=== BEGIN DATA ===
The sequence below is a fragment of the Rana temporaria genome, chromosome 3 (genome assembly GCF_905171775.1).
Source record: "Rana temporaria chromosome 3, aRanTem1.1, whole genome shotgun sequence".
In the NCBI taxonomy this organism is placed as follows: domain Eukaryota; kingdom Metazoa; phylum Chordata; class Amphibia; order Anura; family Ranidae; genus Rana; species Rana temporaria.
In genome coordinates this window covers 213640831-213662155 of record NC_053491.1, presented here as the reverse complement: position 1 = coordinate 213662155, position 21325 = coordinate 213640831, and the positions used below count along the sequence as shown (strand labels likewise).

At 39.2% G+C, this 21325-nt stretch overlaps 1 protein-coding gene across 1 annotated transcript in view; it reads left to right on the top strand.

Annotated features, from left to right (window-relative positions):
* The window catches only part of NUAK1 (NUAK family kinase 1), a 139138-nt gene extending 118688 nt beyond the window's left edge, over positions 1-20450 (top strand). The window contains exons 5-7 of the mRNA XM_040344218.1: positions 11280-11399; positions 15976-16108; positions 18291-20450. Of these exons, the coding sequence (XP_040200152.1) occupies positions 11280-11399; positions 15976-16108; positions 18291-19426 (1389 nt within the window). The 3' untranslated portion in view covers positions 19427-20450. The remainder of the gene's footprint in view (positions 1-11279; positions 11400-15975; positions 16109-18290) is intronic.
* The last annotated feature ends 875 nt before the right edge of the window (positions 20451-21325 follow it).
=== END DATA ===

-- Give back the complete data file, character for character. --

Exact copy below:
The sequence below is a fragment of the Rana temporaria genome, chromosome 3 (genome assembly GCF_905171775.1).
Source record: "Rana temporaria chromosome 3, aRanTem1.1, whole genome shotgun sequence".
In the NCBI taxonomy this organism is placed as follows: domain Eukaryota; kingdom Metazoa; phylum Chordata; class Amphibia; order Anura; family Ranidae; genus Rana; species Rana temporaria.
In genome coordinates this window covers 213640831-213662155 of record NC_053491.1, presented here as the reverse complement: position 1 = coordinate 213662155, position 21325 = coordinate 213640831, and the positions used below count along the sequence as shown (strand labels likewise).

At 39.2% G+C, this 21325-nt stretch overlaps 1 protein-coding gene across 1 annotated transcript in view; it reads left to right on the top strand.

Annotated features, from left to right (window-relative positions):
* The window catches only part of NUAK1 (NUAK family kinase 1), a 139138-nt gene extending 118688 nt beyond the window's left edge, over positions 1-20450 (top strand). The window contains exons 5-7 of the mRNA XM_040344218.1: positions 11280-11399; positions 15976-16108; positions 18291-20450. Of these exons, the coding sequence (XP_040200152.1) occupies positions 11280-11399; positions 15976-16108; positions 18291-19426 (1389 nt within the window). The 3' untranslated portion in view covers positions 19427-20450. The remainder of the gene's footprint in view (positions 1-11279; positions 11400-15975; positions 16109-18290) is intronic.
* The last annotated feature ends 875 nt before the right edge of the window (positions 20451-21325 follow it).